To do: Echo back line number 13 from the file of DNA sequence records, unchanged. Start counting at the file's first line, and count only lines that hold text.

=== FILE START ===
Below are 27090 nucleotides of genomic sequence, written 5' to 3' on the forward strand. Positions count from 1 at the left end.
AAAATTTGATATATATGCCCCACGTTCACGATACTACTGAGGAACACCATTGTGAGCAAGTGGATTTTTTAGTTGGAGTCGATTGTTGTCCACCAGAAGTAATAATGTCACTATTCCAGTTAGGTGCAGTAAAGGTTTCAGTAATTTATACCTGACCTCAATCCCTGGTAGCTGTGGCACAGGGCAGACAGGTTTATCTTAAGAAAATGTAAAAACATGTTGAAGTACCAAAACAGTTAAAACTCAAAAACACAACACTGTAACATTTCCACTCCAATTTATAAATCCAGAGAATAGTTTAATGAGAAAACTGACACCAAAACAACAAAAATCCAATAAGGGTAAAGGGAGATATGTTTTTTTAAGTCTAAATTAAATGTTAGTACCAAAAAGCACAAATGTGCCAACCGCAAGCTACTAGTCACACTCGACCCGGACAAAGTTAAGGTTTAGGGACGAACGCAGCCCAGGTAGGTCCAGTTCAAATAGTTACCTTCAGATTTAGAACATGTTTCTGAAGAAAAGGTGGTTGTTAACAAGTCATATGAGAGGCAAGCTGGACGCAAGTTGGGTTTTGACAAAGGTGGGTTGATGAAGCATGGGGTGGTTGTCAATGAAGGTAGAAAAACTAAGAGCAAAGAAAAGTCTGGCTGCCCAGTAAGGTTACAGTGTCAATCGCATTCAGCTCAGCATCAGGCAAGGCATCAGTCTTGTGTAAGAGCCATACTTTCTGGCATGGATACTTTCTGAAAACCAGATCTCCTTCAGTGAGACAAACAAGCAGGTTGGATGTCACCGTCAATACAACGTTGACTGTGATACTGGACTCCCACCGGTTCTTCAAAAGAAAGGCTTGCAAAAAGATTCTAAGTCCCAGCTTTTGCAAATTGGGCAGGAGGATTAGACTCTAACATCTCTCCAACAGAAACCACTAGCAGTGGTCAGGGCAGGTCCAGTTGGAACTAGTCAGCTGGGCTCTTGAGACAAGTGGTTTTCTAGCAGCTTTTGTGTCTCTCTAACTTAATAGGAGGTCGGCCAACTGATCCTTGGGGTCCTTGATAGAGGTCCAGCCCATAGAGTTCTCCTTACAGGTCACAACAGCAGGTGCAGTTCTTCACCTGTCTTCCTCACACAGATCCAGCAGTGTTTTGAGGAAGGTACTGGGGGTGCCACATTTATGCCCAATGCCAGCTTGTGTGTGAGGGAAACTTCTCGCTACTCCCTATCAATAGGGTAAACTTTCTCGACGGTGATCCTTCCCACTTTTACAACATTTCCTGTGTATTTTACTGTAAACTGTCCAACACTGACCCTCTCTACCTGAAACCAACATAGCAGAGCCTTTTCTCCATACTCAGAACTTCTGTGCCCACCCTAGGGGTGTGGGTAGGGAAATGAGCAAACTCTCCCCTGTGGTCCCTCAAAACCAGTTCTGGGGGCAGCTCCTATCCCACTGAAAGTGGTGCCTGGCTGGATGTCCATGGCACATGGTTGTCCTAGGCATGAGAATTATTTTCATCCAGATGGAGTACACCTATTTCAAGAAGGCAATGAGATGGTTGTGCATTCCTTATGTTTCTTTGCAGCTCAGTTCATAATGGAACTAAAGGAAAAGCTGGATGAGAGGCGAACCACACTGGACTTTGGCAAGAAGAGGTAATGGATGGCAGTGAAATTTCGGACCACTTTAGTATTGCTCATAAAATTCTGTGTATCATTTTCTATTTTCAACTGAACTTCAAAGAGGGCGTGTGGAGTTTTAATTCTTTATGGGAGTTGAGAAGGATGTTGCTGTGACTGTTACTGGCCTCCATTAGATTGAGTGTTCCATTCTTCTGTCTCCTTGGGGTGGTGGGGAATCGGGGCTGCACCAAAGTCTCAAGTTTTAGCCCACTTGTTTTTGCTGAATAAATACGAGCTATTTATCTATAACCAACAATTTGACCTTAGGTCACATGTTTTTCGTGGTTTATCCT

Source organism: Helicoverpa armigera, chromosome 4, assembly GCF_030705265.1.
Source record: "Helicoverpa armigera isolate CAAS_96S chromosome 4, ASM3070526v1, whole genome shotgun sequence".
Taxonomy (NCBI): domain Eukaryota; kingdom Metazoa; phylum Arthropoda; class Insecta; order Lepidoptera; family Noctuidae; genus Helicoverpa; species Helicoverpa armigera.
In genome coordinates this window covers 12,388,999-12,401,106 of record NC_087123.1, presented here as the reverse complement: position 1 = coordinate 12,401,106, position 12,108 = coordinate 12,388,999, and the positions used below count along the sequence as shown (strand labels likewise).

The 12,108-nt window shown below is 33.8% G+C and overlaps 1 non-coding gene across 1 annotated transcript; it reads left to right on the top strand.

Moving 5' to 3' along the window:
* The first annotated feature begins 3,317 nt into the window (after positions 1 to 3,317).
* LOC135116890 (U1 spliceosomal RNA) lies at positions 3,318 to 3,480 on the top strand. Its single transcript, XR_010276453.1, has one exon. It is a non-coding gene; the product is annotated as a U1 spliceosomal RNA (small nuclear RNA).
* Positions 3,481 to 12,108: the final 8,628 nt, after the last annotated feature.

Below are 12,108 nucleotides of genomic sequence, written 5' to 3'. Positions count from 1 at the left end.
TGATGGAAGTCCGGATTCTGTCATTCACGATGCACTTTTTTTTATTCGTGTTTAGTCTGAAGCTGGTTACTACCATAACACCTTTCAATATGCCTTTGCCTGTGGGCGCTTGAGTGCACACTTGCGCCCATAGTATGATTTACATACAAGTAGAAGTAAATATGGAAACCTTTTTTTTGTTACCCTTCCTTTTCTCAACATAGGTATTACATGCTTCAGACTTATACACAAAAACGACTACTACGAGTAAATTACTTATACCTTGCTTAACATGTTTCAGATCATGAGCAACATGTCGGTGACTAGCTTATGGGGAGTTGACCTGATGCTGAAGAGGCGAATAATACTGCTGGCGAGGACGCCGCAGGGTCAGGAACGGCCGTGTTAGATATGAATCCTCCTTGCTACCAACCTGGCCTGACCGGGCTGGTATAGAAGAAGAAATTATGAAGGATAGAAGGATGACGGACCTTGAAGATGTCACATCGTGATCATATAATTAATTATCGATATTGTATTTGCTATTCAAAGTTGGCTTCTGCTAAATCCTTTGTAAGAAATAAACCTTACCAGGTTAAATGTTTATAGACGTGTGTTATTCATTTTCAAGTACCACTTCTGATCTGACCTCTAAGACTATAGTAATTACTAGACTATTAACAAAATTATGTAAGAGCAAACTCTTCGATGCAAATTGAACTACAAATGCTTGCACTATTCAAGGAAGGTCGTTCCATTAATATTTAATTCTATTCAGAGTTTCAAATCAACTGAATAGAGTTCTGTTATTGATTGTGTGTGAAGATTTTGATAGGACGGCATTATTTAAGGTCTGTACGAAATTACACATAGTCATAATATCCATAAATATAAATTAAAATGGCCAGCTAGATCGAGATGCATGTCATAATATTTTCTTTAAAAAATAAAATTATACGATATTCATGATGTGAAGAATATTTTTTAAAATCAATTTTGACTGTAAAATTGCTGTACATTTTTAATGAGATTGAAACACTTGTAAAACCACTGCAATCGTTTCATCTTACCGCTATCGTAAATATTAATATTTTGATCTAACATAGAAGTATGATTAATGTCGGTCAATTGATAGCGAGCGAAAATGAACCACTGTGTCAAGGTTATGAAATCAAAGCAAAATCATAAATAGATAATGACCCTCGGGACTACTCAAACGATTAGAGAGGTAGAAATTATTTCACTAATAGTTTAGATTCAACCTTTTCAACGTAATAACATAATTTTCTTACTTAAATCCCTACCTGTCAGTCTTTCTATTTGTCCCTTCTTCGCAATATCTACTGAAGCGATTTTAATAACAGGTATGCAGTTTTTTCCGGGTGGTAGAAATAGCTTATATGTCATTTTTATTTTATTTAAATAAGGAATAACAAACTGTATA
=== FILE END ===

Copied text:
TGATGGAAGTCCGGATTCTGTCATTCACGATGCACTTTTTTTTATTCGTGTTTAGTCTGAAGCTGGTTACTACCATAACACCTTTCAATATGCCTTTGCCTGTGGGCGCTTGAGTGCACACTTGCGCCCATAGTATGATTTACATACAAGTAGAAGTAAATATGGAAACCTTTTTTTTGTTACCCTTCCTTTTCTCAACATAGGTATTACATGCTTCAGACTTATACACAAAAACGACTACTACGAGTAAATTACTTATACCTTGCTTAACATGTTTCAGATCATGAGCAACATGTCGGTGACTAGCTTATGGGGAGTTGACCTGATGCTGAAGAGGCGAATAATACTGCTGGCGAGGACGCCGCAGGGTCAGGAACGGCCGTGTTAGATATGAATCCTCCTTGCTACCAACCTGGCCTGACCGGGCTGGTATAGAAGAAGAAATTATGAAGGATAGAAGGATGACGGACCTTGAAGATGTCACATCGTGATCATATAATTAATTATCGATATTGTATTTGCTATTCAAAGTTGGCTTCTGCTAAATCCTTTGTAAGAAATAAACCTTACCAGGTTAAATGTTTATAGACGTGTGTTATTCATTTTCAAGTACCACTTCTGATCTGACCTCTAAGACTATAGTAATTACTAGACTATTAACAAAATTATGTAAGAGCAAACTCTTCGATGCAAATTGAACTACAAATGCTTGCACTATTCAAGGAAGGTCGTTCCATTAATATTTAATTCTATTCAGAGTTTCAAATCAACTGAATAGAGTTCTGTTATTGATTGTGTGTGAAGATTTTGATAGGACGGCATTATTTAAGGTCTGTACGAAATTACACATAGTCATAATATCCATAAATATAAATTAAAATGGCCAGCTAGATCGAGATGCATGTCATAATATTTTCTTTAAAAAATAAAATTATACGATATTCATGATGTGAAGAATATTTTTTAAAATCAATTTTGACTGTAAAATTGCTGTACATTTTTAATGAGATTGAAACACTTGTAAAACCACTGCAATCGTTTCATCTTACCGCTATCGTAAATATTAATATTTTGATCTAACATAGAAGTATGATTAATGTCGGTCAATTGATAGCGAGCGAAAATGAACCACTGTGTCAAGGTTATGAAATCAAAGCAAAATCATAAATAGATAATGACCCTCGGGACTACTCAAACGATTAGAGAGGTAGAAATTATTTCACTAATAGTTTAGATTCAACCTTTTCAACGTAATAACATAATTTTCTTACTTAAATCCCTACCTGTCAGTCTTTCTATTTGTCCCTTCTTCGCAATATCTACTGAAGCGATTTTAATAACAGGTATGCAGTTTTTTCCGGGTGGTAGAAATAGCTTATATGTCATTTTTATTTTATTTAAATAAGGAATAACAAACTGTATA